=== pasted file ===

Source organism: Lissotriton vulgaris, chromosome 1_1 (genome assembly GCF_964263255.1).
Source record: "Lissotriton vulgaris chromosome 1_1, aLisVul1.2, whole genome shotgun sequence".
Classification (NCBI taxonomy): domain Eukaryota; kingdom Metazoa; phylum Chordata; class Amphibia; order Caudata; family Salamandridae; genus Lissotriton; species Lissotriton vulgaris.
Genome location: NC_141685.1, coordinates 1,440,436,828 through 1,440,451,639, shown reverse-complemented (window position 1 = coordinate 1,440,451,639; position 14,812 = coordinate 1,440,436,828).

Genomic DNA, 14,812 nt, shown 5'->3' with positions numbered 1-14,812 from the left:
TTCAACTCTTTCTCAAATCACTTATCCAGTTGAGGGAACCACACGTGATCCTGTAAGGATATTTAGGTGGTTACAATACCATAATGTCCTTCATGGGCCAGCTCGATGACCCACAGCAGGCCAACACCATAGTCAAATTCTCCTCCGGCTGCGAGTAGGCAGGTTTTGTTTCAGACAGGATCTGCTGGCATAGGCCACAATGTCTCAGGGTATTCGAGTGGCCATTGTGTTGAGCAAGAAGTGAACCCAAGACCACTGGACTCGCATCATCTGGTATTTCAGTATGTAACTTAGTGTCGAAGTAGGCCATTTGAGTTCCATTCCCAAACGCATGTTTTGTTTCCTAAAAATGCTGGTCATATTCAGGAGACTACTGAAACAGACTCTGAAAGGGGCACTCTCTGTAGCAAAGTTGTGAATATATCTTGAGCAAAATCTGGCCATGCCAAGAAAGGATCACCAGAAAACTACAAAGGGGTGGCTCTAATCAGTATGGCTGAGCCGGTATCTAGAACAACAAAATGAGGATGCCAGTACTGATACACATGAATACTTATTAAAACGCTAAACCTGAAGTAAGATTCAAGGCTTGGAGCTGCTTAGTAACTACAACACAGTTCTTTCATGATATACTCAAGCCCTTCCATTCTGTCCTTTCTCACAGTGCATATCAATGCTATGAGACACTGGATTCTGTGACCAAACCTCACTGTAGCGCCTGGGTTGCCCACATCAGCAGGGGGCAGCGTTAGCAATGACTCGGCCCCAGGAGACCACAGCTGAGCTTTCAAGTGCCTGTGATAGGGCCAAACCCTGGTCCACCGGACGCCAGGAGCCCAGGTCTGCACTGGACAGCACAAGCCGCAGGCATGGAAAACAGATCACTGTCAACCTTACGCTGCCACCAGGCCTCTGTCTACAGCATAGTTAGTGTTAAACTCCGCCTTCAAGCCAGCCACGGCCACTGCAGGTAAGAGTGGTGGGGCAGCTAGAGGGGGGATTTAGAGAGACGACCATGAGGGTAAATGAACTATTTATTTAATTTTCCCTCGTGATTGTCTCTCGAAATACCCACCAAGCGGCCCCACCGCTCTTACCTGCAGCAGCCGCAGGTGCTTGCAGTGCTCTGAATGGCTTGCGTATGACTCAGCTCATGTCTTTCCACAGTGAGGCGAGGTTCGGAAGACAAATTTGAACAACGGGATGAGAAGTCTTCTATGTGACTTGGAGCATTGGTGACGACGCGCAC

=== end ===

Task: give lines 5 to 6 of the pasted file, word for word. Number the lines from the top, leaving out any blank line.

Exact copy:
Genomic DNA, 14,812 nt, shown 5'->3' with positions numbered 1-14,812 from the left:
TTCAACTCTTTCTCAAATCACTTATCCAGTTGAGGGAACCACACGTGATCCTGTAAGGATATTTAGGTGGTTACAATACCATAATGTCCTTCATGGGCCAGCTCGATGACCCACAGCAGGCCAACACCATAGTCAAATTCTCCTCCGGCTGCGAGTAGGCAGGTTTTGTTTCAGACAGGATCTGCTGGCATAGGCCACAATGTCTCAGGGTATTCGAGTGGCCATTGTGTTGAGCAAGAAGTGAACCCAAGACCACTGGACTCGCATCATCTGGTATTTCAGTATGTAACTTAGTGTCGAAGTAGGCCATTTGAGTTCCATTCCCAAACGCATGTTTTGTTTCCTAAAAATGCTGGTCATATTCAGGAGACTACTGAAACAGACTCTGAAAGGGGCACTCTCTGTAGCAAAGTTGTGAATATATCTTGAGCAAAATCTGGCCATGCCAAGAAAGGATCACCAGAAAACTACAAAGGGGTGGCTCTAATCAGTATGGCTGAGCCGGTATCTAGAACAACAAAATGAGGATGCCAGTACTGATACACATGAATACTTATTAAAACGCTAAACCTGAAGTAAGATTCAAGGCTTGGAGCTGCTTAGTAACTACAACACAGTTCTTTCATGATATACTCAAGCCCTTCCATTCTGTCCTTTCTCACAGTGCATATCAATGCTATGAGACACTGGATTCTGTGACCAAACCTCACTGTAGCGCCTGGGTTGCCCACATCAGCAGGGGGCAGCGTTAGCAATGACTCGGCCCCAGGAGACCACAGCTGAGCTTTCAAGTGCCTGTGATAGGGCCAAACCCTGGTCCACCGGACGCCAGGAGCCCAGGTCTGCACTGGACAGCACAAGCCGCAGGCATGGAAAACAGATCACTGTCAACCTTACGCTGCCACCAGGCCTCTGTCTACAGCATAGTTAGTGTTAAACTCCGCCTTCAAGCCAGCCACGGCCACTGCAGGTAAGAGTGGTGGGGCAGCTAGAGGGGGGATTTAGAGAGACGACCATGAGGGTAAATGAACTATTTATTTAATTTTCCCTCGTGATTGTCTCTCGAAATACCCACCAAGCGGCCCCACCGCTCTTACCTGCAGCAGCCGCAGGTGCTTGCAGTGCTCTGAATGGCTTGCGTATGACTCAGCTCATGTCTTTCCACAGTGAGGCGAGGTTCGGAAGACAAATTTGAACAACGGGATGAGAAGTCTTCTATGTGACTTGGAGCATTGGTGACGACGCGCAC